It is a view at odds with that of her predecessor, Steve Webb, who after leaving government in 2015 joined Royal London Asset Management as director of policy. Speaking in his new capacity, the former Liberal Democrat MP stressed his continued support of NEST, saying it was a “crucial part” of the pensions landscape.
“NEST is there because the government of the day thought the market wouldn’t deliver,” he says. “It wouldn’t deliver for the smallest firms, it wouldn’t deliver for low-paid employees who are not profitable.” Webb says these arguments were used as reasons to extend an interest-free government loan to the pension provider to cover ongoing costs – which as of March 2016 stood at £459m.
His concerns are shared by Darren Philp, director of policy at The People’s Pension, currently the largest new master trust in the market, who argues the government “can’t have its cake and eat it” by allowing NEST to compete without its contribution limit or transfer ban, set to end next year, but without the same costs applying to the fund.
“Given how the market has responded to the challenge of auto-enrolment, it is far from clear why we should be using a heavily subsidised government-backed scheme to provide services and products that the market is well-equipped to provide in its own right.”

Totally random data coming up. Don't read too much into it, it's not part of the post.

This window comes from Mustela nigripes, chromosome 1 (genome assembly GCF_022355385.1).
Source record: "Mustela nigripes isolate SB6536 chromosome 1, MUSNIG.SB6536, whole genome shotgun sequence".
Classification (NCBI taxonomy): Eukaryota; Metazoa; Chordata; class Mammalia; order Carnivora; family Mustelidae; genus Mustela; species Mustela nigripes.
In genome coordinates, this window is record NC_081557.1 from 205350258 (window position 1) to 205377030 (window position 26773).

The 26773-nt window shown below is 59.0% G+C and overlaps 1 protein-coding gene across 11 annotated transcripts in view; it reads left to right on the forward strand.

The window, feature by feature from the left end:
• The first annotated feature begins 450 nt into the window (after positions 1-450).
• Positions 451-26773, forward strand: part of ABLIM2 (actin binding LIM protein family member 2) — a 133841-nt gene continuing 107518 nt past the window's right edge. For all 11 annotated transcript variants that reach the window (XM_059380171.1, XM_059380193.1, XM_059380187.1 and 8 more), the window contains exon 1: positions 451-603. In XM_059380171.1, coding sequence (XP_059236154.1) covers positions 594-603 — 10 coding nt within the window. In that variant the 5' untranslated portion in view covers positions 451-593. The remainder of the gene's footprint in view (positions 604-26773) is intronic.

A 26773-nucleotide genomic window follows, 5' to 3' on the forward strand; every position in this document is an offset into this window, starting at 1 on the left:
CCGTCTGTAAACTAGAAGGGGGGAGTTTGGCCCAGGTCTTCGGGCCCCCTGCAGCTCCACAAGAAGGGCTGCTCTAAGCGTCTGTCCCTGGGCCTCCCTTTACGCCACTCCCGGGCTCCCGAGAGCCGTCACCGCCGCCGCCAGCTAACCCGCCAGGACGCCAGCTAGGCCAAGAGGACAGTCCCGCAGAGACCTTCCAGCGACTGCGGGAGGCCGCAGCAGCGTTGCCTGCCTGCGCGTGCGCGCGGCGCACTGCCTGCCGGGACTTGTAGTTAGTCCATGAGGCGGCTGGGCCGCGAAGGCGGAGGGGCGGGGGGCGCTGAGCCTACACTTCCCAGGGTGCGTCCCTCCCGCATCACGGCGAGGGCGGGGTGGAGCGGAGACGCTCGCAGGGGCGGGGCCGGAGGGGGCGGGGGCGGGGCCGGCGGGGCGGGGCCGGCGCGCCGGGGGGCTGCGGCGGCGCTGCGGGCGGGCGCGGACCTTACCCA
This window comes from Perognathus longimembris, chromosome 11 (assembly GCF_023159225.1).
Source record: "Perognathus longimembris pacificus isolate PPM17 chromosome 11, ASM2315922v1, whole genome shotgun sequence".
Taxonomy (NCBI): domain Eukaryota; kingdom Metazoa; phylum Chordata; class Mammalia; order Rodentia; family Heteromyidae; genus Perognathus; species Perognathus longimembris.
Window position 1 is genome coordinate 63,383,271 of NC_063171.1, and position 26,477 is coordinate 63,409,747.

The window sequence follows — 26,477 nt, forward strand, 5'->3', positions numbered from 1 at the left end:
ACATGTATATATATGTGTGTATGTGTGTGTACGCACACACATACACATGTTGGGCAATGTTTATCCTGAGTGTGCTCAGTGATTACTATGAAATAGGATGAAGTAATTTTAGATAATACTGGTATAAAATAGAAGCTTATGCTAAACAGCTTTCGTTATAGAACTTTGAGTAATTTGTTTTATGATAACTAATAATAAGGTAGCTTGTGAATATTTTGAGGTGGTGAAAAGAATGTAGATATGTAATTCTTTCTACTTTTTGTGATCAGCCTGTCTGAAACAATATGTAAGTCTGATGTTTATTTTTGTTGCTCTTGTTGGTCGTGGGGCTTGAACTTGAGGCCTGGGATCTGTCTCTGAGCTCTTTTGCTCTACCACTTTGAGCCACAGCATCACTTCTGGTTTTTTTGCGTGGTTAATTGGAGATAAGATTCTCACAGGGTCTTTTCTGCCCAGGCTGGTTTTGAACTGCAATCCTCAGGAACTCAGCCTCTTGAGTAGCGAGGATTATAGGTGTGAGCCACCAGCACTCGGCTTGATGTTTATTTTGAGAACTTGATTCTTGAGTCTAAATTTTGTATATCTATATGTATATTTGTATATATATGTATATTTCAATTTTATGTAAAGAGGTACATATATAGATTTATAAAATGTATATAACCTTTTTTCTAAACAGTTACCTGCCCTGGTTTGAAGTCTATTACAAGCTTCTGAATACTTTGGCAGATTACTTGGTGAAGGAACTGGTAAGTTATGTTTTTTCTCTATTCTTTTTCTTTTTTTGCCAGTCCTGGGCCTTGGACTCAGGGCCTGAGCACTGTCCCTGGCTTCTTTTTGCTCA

Concerns have been raised that the Department of Work and Pensions’ (DWP) consultation does not mention whether the costs of the drawdown product in excess of NEST’s current 0.3% annual management fee should be met through the loan or whether it should be offered to members at market price. It also fails to mention how decumulation members would continue to contribute to the repayment of NEST’s loan, as currently only actively contributing members do.
In addition, those who argue the landscape has changed in the wake of the so-called pensions freedoms are incorrect, says Webb, as pensions freedoms – as with annuity purchases – simply require NEST members be allowed to do as they please with their pension pot upon retirement.
So could NEST simply signpost members towards providers, or would the trustee board be negligent in its duty if it failed to push for decumulation. Gregg McClymont, a former Labour MP and now head of retirement at Aberdeen Asset Management, supports the idea of NEST becoming active in the drawdown market for this reason.